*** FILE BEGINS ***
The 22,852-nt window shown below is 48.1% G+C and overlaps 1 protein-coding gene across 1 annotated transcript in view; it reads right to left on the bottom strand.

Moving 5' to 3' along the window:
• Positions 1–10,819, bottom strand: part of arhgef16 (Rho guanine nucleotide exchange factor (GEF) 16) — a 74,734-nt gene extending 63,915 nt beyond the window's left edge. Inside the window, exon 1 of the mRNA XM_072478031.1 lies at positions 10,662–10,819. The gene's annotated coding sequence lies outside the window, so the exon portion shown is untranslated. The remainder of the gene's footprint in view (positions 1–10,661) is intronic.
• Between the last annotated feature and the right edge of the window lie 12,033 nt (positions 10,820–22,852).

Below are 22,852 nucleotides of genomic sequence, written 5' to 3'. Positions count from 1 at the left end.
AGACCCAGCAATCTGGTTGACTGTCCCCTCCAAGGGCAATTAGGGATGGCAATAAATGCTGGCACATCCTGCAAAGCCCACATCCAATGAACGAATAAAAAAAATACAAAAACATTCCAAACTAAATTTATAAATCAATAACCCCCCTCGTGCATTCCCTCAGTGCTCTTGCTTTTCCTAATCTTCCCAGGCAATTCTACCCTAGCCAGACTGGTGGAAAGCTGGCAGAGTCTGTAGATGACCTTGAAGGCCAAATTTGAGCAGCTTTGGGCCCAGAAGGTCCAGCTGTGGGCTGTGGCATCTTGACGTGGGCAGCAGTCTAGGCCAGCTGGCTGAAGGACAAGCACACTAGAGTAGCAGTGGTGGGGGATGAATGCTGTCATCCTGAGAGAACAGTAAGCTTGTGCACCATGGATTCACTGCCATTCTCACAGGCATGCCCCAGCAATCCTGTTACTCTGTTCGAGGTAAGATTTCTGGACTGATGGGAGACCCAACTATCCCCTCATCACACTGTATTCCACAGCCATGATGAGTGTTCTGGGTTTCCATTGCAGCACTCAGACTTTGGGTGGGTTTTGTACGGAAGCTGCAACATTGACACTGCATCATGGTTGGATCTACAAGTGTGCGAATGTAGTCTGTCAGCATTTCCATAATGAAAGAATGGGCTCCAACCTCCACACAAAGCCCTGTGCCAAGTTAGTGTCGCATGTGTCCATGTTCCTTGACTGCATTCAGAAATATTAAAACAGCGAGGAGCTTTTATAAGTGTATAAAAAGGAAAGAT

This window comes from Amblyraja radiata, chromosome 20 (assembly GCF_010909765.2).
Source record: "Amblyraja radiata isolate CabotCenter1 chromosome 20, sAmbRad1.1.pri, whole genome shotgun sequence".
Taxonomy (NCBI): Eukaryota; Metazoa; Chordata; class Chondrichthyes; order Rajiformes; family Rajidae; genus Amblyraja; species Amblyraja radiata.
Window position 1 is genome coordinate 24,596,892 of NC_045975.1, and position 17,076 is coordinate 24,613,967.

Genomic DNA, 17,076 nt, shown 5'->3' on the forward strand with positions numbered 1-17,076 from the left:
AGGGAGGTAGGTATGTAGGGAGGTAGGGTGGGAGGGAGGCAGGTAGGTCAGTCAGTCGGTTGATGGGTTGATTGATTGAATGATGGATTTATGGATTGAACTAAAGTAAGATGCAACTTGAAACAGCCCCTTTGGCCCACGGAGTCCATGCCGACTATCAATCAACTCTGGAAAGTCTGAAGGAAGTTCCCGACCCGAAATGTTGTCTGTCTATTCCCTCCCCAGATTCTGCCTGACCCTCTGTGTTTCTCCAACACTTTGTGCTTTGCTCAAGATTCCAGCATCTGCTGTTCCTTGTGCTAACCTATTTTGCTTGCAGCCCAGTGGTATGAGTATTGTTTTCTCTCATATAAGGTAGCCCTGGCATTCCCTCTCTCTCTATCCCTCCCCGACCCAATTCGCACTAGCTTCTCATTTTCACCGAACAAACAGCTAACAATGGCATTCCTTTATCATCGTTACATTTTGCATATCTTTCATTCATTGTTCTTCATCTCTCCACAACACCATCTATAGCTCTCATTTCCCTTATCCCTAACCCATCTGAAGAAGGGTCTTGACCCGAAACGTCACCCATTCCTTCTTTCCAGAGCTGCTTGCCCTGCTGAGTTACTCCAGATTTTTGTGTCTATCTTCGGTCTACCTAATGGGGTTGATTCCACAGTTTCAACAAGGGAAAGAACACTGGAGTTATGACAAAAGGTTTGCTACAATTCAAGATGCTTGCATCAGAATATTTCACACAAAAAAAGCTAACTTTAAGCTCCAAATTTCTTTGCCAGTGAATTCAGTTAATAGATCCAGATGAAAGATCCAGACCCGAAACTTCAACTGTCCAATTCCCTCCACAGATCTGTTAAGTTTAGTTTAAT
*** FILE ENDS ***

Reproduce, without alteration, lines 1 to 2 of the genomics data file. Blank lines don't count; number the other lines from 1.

The 22,852-nt window shown below is 48.1% G+C and overlaps 1 protein-coding gene across 1 annotated transcript in view; it reads right to left on the bottom strand.

Moving 5' to 3' along the window: